Plate tectonics is the theory used to explain the structure of the Earth’s crust and many of the associated phenomenon. The rigid lithosphere is split into 15 major plates that slowly move on top of the underlying asthenosphere (plastic upper mantle), and this science studies the faulting and folding of the crust along the various boundaries: convergent, divergent and conservative. Thought the concept was only considered to be widely accepted in the 1960s, it was first coined by the German geophysicist Alfred Wegener back in 1915.

His first ideas came form noticing that the continents fit together very closely along the continental shelves- the coastlines would have been subject to erosion and weathering. In addition, during several expeditions on either side of the Atlantic he analysed the rock type and fossil distribution and found a very significant match between the East and West. Distinct 2 billion year old rock types on either side of the ocean appeared to line up perfectly when you put the continents together. In terms of fossils, the water reptile Mesosaurus was found in a band across South Africa and southern South Africa, and the land reptile Lystrosaurus was uncovered right from India, across Africa and into Antarctica.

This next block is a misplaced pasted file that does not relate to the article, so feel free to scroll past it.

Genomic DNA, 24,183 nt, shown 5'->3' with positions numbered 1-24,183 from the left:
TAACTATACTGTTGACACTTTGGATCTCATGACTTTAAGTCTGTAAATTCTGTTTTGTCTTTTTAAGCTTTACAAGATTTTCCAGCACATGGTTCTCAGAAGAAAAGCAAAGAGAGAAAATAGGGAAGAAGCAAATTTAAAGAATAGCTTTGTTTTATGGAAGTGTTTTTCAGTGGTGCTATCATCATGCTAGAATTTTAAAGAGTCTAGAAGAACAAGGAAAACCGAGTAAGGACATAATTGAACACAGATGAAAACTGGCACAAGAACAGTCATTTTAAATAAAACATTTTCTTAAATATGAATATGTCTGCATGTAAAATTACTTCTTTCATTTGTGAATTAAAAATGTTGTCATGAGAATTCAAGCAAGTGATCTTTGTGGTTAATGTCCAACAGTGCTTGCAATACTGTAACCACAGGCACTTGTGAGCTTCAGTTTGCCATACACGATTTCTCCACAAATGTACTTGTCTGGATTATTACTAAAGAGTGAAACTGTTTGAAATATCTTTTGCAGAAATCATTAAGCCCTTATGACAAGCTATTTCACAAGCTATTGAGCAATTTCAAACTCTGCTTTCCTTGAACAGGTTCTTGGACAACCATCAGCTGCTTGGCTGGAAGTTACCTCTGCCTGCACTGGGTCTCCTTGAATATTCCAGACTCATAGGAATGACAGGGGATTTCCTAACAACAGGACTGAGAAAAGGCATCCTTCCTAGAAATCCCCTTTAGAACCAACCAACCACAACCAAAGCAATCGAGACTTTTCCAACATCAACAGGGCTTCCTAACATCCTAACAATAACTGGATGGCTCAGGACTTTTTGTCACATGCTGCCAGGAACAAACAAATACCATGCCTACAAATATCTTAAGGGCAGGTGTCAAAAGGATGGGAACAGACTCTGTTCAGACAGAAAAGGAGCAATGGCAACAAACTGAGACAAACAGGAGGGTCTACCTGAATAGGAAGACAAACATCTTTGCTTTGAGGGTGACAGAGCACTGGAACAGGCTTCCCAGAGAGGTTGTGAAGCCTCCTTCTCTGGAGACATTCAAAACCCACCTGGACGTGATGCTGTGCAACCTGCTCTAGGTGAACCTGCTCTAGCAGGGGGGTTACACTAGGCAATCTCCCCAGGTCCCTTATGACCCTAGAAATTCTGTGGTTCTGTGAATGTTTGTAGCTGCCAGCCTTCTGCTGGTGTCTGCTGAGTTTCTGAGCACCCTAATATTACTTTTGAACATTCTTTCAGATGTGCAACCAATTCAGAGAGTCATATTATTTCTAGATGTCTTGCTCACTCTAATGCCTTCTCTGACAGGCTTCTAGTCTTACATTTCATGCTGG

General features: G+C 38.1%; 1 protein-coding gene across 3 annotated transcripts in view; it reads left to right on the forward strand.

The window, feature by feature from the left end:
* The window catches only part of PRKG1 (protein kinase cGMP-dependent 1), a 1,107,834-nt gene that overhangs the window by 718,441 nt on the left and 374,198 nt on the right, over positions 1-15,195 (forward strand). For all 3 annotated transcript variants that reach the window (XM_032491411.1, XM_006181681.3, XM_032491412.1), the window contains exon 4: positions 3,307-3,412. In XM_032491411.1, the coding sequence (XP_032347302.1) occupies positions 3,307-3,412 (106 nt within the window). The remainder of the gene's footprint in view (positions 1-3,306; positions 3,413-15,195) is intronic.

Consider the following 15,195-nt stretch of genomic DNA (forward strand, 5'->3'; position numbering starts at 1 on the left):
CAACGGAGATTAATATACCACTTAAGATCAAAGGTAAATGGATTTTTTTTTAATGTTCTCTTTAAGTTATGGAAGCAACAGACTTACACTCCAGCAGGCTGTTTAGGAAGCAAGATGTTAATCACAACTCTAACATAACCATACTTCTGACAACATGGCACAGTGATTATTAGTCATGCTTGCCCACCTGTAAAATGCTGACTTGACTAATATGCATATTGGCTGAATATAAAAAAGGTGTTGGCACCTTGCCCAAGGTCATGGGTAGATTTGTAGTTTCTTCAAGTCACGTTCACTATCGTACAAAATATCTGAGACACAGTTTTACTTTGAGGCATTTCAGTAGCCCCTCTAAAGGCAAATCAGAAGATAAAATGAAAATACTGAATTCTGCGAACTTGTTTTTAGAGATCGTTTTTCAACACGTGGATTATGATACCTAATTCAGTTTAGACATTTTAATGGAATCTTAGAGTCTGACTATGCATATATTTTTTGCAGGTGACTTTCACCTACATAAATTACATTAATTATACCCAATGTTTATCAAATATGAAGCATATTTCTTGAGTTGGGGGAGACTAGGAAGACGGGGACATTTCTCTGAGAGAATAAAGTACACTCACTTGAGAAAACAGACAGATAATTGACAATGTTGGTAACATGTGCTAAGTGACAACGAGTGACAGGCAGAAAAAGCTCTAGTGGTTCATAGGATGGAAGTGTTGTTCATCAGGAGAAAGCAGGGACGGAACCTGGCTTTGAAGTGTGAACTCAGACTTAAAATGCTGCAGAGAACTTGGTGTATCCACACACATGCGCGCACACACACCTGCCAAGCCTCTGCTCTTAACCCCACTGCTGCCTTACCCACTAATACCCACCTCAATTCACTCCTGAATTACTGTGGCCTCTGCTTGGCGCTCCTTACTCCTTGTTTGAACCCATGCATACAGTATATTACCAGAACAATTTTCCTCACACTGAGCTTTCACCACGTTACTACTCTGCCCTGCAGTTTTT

Other contributors to the theory included Harry Hammond Hess, who conducted a series of surveys of the ocean floors around the world, and found a remarkable pattern that showed up a series of trenches and ridges – with the rocks becoming progressively older when you move away from the ridges. From this he developed his ideas of sea floor spreading that was driven by underlying magma rising from the mantle and pushing the crust outwards at ridges where it would then be spread, and this offered a reasonable explanation for Wegener’s findings.

His work was then reinforced by British geologists Frederick Vine and Drummond Matthews, in what is known as paleomagnetism. It is based on the theory that the Earth’s magnetic poles wander...

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